The House of Lords, often in the shadow of the Commons, asserted its power during the reigns of James I and his son, Charles I. But it would be eclipsed by civil war.
Despite their mutual loathing and suspicion, James I and his parliaments needed one another, as Andrew Thrush explains. The alternative, ultimately, was civil war.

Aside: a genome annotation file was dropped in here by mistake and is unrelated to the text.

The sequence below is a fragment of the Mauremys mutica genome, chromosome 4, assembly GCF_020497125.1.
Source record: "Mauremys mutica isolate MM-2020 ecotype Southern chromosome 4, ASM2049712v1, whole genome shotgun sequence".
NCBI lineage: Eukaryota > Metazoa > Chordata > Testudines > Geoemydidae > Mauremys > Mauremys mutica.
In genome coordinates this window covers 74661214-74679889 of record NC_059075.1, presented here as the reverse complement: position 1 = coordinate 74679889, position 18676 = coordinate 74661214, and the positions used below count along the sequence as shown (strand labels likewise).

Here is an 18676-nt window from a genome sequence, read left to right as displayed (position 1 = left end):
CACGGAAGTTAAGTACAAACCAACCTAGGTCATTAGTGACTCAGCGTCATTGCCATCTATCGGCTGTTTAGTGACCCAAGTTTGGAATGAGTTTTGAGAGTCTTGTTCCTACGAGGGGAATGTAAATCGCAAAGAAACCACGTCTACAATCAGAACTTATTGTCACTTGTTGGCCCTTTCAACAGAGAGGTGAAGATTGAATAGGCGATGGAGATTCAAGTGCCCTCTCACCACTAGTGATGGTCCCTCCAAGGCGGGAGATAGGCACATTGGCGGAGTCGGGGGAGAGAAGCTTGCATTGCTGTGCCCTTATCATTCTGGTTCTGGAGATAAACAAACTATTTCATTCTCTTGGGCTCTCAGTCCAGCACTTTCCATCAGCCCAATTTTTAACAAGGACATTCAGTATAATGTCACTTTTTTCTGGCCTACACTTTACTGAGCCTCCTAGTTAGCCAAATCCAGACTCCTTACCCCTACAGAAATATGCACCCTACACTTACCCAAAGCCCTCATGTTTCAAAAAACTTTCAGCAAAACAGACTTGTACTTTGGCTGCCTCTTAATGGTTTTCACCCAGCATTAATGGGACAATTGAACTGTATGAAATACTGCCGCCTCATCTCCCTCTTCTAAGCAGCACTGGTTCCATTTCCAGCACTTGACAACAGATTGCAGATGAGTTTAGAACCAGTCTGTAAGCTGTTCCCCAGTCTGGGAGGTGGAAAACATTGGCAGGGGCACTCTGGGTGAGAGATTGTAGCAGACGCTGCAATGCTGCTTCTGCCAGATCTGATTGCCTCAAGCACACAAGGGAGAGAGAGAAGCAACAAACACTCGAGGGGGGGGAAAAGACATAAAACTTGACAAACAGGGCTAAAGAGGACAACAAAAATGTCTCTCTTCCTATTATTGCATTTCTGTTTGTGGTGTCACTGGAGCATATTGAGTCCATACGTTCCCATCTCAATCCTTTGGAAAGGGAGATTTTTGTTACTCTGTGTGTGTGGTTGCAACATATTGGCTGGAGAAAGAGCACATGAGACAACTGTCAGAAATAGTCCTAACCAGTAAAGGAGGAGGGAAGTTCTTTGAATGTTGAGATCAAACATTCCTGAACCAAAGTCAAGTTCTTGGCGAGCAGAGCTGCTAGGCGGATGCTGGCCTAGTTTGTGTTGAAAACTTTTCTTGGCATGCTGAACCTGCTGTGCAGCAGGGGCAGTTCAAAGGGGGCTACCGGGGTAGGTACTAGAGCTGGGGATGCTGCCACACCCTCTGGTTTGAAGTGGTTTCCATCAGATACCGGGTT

Much has been written about Guy Fawkes, but less well-known are the two figures who apprehended him in Parliament's cellars.